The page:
I won’t go through the hilarity of Jughead and Archie pretending they’re Vin Diesel’s pasty little cousins or Cheryl’s absurdly cute drag race outfit, but the only point is that it ends up with the Ghoulies’s main man being arrested. And thanks to Cheryl, Betty gives the Sugarman’s name to the police. He’s Jughead’s teacher (everyone is trash), and the Black Hood kills him in jail anyway. And there’s Betty, swearing to the dude who just walked into a police station (and will totally walk out) and killed someone, that she’s gonna make his life hell.

Can we be smarter please?

Not that it matters anyway.  Betty’s not gonna die, and that’s fine. No one’s watching Riverdale fearing for our regulars. The same way no one’s watching The Walking Dead thinking Rick Grimes is gonna kick the bucket. It’s just not gonna happen. But in the misery fest that is TWD, there’s a lot of other things that could happen (and lots of other people who can drop dead). There are other torments that will be lasting and painful, and whatever tension the show can create is based on them.

But Riverdale doesn’t have that. It could, and last week it did. We saw possibilities that would allow our characters to toil and suffer in ways that weren’t death. We saw things becoming personal, and just like that it was taken away so Riverdale could hop/skip/jump over the consequences it put on the table. Last week Riverdale laid its hand on a hot stove. This week? It recoiled and immediately plunged it in cold water.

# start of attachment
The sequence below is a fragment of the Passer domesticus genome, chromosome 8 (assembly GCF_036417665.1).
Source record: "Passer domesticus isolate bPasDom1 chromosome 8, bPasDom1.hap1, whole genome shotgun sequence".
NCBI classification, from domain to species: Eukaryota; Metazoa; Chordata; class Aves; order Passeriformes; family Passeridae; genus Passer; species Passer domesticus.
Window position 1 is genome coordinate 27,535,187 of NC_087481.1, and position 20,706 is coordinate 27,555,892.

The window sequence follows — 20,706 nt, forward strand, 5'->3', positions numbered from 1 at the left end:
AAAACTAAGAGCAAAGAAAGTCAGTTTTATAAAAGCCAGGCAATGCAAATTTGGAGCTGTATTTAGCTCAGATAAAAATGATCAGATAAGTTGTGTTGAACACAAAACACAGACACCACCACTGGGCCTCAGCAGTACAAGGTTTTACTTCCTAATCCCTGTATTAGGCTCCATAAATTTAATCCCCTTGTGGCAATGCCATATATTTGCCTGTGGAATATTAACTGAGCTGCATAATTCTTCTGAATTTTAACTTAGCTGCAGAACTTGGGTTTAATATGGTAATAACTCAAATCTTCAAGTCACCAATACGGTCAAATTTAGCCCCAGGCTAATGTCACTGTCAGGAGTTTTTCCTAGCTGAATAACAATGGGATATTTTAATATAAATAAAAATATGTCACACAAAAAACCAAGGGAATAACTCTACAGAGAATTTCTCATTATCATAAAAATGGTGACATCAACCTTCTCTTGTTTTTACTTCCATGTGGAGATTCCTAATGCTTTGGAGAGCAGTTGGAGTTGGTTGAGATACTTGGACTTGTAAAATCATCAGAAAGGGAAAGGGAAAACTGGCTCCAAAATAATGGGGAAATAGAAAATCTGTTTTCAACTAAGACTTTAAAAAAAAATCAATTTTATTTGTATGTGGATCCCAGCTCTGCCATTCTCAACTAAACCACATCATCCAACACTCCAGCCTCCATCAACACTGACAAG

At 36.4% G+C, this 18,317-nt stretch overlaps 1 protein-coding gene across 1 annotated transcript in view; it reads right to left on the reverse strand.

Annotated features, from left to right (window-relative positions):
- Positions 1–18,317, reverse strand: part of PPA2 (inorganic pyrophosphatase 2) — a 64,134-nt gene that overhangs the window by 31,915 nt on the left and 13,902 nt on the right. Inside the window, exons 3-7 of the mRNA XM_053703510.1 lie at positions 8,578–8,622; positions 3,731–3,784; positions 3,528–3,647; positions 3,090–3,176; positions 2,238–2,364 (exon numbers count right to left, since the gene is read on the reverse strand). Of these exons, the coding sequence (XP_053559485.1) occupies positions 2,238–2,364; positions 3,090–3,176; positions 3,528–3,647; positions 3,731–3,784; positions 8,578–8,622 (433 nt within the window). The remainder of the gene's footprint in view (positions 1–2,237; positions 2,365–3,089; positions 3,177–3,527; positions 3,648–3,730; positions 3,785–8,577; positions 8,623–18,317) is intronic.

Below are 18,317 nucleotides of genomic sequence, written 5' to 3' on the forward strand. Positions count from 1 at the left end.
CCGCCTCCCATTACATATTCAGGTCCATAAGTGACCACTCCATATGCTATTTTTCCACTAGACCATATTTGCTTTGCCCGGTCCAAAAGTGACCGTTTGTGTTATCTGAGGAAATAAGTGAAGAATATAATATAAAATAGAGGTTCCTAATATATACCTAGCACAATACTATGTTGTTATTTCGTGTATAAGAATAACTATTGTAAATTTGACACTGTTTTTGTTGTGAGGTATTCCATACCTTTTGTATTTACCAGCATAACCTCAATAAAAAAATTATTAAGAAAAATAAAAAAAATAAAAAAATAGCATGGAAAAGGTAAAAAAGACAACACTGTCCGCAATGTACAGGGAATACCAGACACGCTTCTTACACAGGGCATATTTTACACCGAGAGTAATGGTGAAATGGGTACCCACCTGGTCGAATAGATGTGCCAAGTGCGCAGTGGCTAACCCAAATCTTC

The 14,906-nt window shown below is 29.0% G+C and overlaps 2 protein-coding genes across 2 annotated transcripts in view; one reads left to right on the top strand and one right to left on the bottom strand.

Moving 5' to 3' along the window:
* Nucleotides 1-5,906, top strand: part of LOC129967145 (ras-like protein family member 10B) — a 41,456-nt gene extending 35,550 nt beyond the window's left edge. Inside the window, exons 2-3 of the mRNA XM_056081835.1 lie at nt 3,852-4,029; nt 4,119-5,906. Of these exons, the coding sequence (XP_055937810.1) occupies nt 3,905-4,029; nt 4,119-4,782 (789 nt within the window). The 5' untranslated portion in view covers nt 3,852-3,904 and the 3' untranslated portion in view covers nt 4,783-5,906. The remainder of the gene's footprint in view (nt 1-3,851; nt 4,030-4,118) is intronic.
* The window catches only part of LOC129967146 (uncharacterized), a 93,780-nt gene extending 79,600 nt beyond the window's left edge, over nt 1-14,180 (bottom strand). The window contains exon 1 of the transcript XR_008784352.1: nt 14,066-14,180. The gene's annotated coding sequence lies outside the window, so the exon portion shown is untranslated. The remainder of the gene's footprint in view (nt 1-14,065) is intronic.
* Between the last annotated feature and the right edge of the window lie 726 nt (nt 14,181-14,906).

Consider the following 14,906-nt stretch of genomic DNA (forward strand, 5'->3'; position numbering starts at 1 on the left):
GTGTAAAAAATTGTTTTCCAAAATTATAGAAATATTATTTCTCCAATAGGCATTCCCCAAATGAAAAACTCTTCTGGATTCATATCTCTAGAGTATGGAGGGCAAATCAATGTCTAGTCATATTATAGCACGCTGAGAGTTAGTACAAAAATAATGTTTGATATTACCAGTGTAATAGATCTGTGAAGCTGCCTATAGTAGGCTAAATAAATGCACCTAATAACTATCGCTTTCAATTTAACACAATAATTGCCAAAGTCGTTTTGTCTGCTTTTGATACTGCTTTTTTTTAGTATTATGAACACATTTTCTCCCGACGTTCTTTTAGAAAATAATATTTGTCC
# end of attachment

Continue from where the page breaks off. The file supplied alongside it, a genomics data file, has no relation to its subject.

Stray Observations

  • There’s a glimmer of a storyline for Josie, but it’s only a glimmer and quickly goes away. Typical.
  • Veronica and her parents actually make some sense this week, as Veronica’s all too okay with her parents’ dark methods when it suits her. When it becomes clear Nick’s going to escape justice, and that the Lodges will work with his dad, Veronica tells them about Nick’s attack on her. Cue an unfortunate car accident that leaves Nick alive but looking at a loooooong recovery. I’m fascinated by the potential this has for Veronica, whose moral compass is pretty due north at this point but that she’s not above turning southward when she thinks it’s necessary.
  • Nice of the show to remember that comic-Betty is mechanically-proficient.
  • I’m sure the agonizing (and not in a good way) Bughead angst will rear its head again whenever Betty finds out about Jughead and Toni’s kiss. Not looking forward to it. Bughead is a couple that needs to be on good terms to be watchable. The angst this week was painful, and not in a good way.
  • Obligatory reminder that I’m still pissed at this show for taking on rape and rape culture in all ways except acknowledging that. Archie. Was. A. Victim. Of. It. Too.

Chelsea A. HensleyChelsea A. Hensley is a writer and blogger who recently received a BA in English from the University of Missouri. Besides television, she also loves chocolate chip cookies, puppies, and Dragon Age. In between episodes of her favorite shows, Chelsea’s hard at work on a young adult novel. You can read more of her writing on The Chelsea Review and follow her on Twitter @ChelseaBigBang.